When creating the design I immediately expected that the game would support vertical and horizontal orientation. That's why I drew the main screens for all the necessary sizes right away. This then helps me properly layout the screens in Flutter.

Game logic

The application is built according to the classic Model-View-Controller scheme. The main game field is represented as a usual array. The index of an array element determines the correct position of the piece, and the value of the element is its current position. For standard 4x4 field this will look like the following:

 pieces = [ 0,  1,  2,  3,
             4,  5,  6,  7,
             8,  9, 10, 11,
            12, 13, 14, 15]

Indexing starts from zero, X and Y coordinates are calculated for a particular piece dynamically using the formulas:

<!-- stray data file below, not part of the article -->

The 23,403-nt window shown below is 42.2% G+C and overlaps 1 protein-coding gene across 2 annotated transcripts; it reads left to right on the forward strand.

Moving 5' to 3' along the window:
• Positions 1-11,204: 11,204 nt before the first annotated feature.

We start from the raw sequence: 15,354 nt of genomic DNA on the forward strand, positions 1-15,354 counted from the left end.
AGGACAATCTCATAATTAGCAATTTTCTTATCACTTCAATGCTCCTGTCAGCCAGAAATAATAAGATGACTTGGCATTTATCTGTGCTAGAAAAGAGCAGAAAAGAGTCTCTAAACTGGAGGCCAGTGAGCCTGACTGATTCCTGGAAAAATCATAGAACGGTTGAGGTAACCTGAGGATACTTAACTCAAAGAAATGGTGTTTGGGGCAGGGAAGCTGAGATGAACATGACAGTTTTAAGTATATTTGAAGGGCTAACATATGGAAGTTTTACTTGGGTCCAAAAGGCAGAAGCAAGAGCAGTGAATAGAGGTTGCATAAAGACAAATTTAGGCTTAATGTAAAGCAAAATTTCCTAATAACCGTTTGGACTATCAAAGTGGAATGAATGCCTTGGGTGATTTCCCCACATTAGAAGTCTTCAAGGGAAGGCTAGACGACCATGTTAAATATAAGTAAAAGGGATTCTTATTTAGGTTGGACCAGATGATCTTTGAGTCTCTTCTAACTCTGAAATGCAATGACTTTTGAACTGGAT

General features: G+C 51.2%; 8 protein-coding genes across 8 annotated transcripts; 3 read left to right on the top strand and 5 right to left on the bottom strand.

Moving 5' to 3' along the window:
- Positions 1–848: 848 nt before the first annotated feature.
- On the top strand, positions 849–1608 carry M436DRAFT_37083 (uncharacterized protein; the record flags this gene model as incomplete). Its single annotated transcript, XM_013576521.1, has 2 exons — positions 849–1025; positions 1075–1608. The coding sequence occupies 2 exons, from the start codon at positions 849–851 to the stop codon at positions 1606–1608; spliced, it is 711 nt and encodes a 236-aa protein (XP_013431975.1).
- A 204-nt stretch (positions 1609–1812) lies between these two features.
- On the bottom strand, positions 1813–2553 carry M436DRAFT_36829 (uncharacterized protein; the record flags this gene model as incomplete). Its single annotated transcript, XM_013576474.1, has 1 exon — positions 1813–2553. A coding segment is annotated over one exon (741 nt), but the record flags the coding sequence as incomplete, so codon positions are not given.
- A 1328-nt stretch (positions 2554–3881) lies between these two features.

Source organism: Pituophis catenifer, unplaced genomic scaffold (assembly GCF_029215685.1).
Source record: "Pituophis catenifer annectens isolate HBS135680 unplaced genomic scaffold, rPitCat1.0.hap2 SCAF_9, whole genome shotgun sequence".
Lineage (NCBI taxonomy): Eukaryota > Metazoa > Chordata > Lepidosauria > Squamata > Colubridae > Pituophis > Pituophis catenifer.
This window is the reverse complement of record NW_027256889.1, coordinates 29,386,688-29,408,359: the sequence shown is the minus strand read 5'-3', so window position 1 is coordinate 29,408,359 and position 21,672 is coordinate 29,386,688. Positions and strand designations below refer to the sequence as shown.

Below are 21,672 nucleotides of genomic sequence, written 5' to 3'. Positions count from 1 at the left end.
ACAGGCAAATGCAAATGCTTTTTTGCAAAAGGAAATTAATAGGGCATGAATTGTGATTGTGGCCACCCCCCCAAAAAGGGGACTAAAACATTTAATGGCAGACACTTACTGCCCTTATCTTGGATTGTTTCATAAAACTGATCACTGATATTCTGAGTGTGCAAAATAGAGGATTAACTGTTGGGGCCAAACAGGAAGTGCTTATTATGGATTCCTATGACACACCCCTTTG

// Size of the playing field
  int gridSize = 4

  // Current coordinates of the piece
  int X = pieces[index] % gridSize
  int Y = pieces[index] ~/ gridSize

All game logic is encapsulated in the Game object, which is responsible for both initial generation of position, checking their solvability, moving a piece, as well as keeping track of the number of moves, elapsed time and checks for the end of the game.

The solvability check is done by the classical algorithm with counting of the number of inversions. An inversion is when the value of the piece is less than its neighbor to the right, i.e. the larger element is to the left of the smaller one. An empty token (15 in our case) does not count. For a completely solved puzzle the number of inversions is zero.

  // A completely solved puzzle
  pieces = [0, 1, 2, 3, 4, 5, 6, 7, 8, 9, 10, 11, 12, 13, 14, __]
  inversions(pieces) -> 0

  // The piece "11" is moved to an empty position (the puzzle is solvable)
  pieces = [0, 1, 2, 3, 4, 5, 6, 7, 8, 9, 10, __, 12, 13, 14, 11]
  inversions(pieces) -> 1